Looking back: How Korea has broken our hearts before

Levi Verora
We look back at how Korea has broken the Filipinos' hearts through basketball before.

HEARTBREAKER. Korea has broken the hearts of Filipinos time and again. Photo by AFP/Kim Jae-Hwan.

MANILA, Philippines – Will the spell end tonight?

Gilas Pilipinas is 40 minutes away from barging into the 2014 World Cup in Spain for the first time in 35 years but standing in their way is a long-time nemesis who has never failed to break their hearts: Korea.

The East Asia champs dispatched Qatar on Friday night to arrange a semifinals date with the Gilas crew in a much-anticipated duel for one of two championship berths.

Their history with the home squad dates back to the previous decades, with the Philippines regularly being on the wrong end of things.

The fabled rivalry continues tonight, adding more spice to the grind for Spain.

How many times have we suffered disheartening setbacks? Below are the recent meetings we’ve had with our bitter rivals in Asian basketball.

2002 Busan Asian Games: Korea 69, PHL 68

With under a minute left, the Philippines clinged to a two-point lead as Korea failed to convert on separate possessions. They had to foul Olsen Racela with less than 30 seconds left.

Racela — one of the Philippines’ most dreaded shooters during that time — missed two crucial free throws, enabling Korea to set up one final time.

And after a series of fakes by Lee Sang-Min, he drained the game-winning triple, leaving coach Jong Uichico’s troops shocked.

Korea went on to win the title after beating China in the title match.

2007 Jones Cup: PHL 88, Korea 84

With a little help from 4 energy drink bottles, the hulking Asi Taulava mightily held 7-foot-4 Ha Seung-Jin to a nightmarish performance underneath, overpowering the tall yet ineffective slotman.

Mark Caguioa and Dondon Hontiveros led the charge with 19 and 14 markers, respectively while Gabe Norwood capped the game with a fastbreak jam as Magnolia-Pilipinas upended the Koreans.

2009 Jones Cup: Korea 83, Powerade Team Pilipinas 80

It was a tough stint for Powerade Team Pilipinas in 2009, finishing with a 2-6 record.

Against Korea, they pulled to within 76-78 on baskets by Ranidel De Ocampo and Sonny Thoss. However, Oh Se-Keun drained the go-ahead triple to provide cushion, 81-76 and from there, the Koreans never looked back as it dealt the Philippines another loss.

2009 FIBA Asia Championship: Korea 69, Powerade Team Pilipinas 56; Korea 82, Powerade Team Pilipinas 80

Korea overpowered the Philippines in the preliminary rounds with only Cyrus Baguio’s 14 points giving them the spark.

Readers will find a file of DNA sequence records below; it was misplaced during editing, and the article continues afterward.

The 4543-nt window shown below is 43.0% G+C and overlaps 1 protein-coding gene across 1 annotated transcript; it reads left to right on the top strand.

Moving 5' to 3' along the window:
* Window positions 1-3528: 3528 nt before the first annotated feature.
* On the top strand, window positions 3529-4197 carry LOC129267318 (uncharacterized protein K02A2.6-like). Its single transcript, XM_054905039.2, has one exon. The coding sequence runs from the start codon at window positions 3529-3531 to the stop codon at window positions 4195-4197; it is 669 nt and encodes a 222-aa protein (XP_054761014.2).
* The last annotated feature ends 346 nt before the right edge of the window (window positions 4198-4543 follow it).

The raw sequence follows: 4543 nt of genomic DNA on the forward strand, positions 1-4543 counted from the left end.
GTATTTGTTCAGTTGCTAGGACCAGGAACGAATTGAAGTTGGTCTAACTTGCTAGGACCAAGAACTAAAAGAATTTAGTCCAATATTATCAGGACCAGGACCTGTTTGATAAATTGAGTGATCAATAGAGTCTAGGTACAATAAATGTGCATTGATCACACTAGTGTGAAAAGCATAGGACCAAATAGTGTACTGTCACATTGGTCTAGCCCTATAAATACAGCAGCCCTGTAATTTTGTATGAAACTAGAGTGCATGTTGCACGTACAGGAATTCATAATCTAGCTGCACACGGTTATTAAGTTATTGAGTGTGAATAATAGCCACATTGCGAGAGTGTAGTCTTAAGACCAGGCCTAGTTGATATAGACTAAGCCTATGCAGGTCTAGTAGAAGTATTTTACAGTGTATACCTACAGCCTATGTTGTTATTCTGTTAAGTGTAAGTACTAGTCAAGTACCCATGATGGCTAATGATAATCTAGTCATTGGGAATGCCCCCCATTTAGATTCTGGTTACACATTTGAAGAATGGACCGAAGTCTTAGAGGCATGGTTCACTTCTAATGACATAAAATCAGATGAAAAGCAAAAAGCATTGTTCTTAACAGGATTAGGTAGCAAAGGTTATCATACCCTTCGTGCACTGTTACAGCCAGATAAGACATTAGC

But in the match for 7th place, Powerade gave the Koreans a tough night. The Nationals actually led, 26-19, after 10 minutes before Korea fought back and sent the Philippines packing. 

From an 80-all deadlock, Arwind Santos, Jared Dillinger, and James Yap all had their chances to win the game for us, but Yang Donggeun ended up with the break-away lay-up to seal the win.

Oh Sekeun led Korea with 31 points. Another heartbreak.

2010 Guangzhou Asian Games: Korea 74, Smart Gilas 66

The PHL 5 bowed down to a tougher Korean squad sans Marcus Douthit who is yet to complete his naturalization process during that time.

Led by the evergreen Asi Taulava, who had 23 points, Smart Gilas refused to roll over, battling hard and even taking the lead in the first period.

But the Koreans were just too sharp as they limited the Philippines in the final 3 quarters of the match, while hitting basket after basket.

2011 Jones Cup: Korea 78, Smart Gilas 70

Smart-Gilas engaged in a shoot-out that enabled them to rally back from a dozen-point deficit in the first half. With 1-2 punch JVee Casio and Marcus Douthit, the nationals were able to tie the game at 63-all.

But that proved to be their last stand as the East Asians stormed to a 10-0 blast to seal the win.

2011 FIBA Asia Championship Korea 70, Smart Gilas 68

Smart Gilas needed to win the bronze to at least qualify for the Olympics wildcard round, aside from salvaging some pride.

Insipired by their bitter defeat against Jordan in the semis, Smart Gilas went on to a roll, leading by as much as 11 on a Kelly Williams alley-oop slam.

But the gritty Koreans — who always wanted to spoil the party — went on to fight back.

Naturalized wingman Moon Tae-Jong hit the clutch trey in the final minutes of the ball game to shove Korea ahead, 67-65. Cho Sung-Min added two charities to make it a 69-66 ballgame. In the ensuing plays, Douthit and Lassiter had splits from the foul line.

JVee Casio rushed to the frontcourt in the final 6 seconds of play, firing a desperation heave that never hit the mark as he crumbled into tears.

Korea officially ended our hopes of making it to London.

Now at home

The Koreans had their time but tonight is different.

Gilas Pilipinas is playing at home, backed by their 20,000-strong sixth man.

They are coming off a monumental 88-58 destruction of Kazakhstan in the knockout quarterfinals.

They are hungry more than ever.

By the opening bell, they will showcase what PUSO really means.

And by then, they will realize that this is the perfect time to end the spell — serve the win perfectly at home — and bring themselves one step closer to regaining Asian supremacy. – Rappler.com

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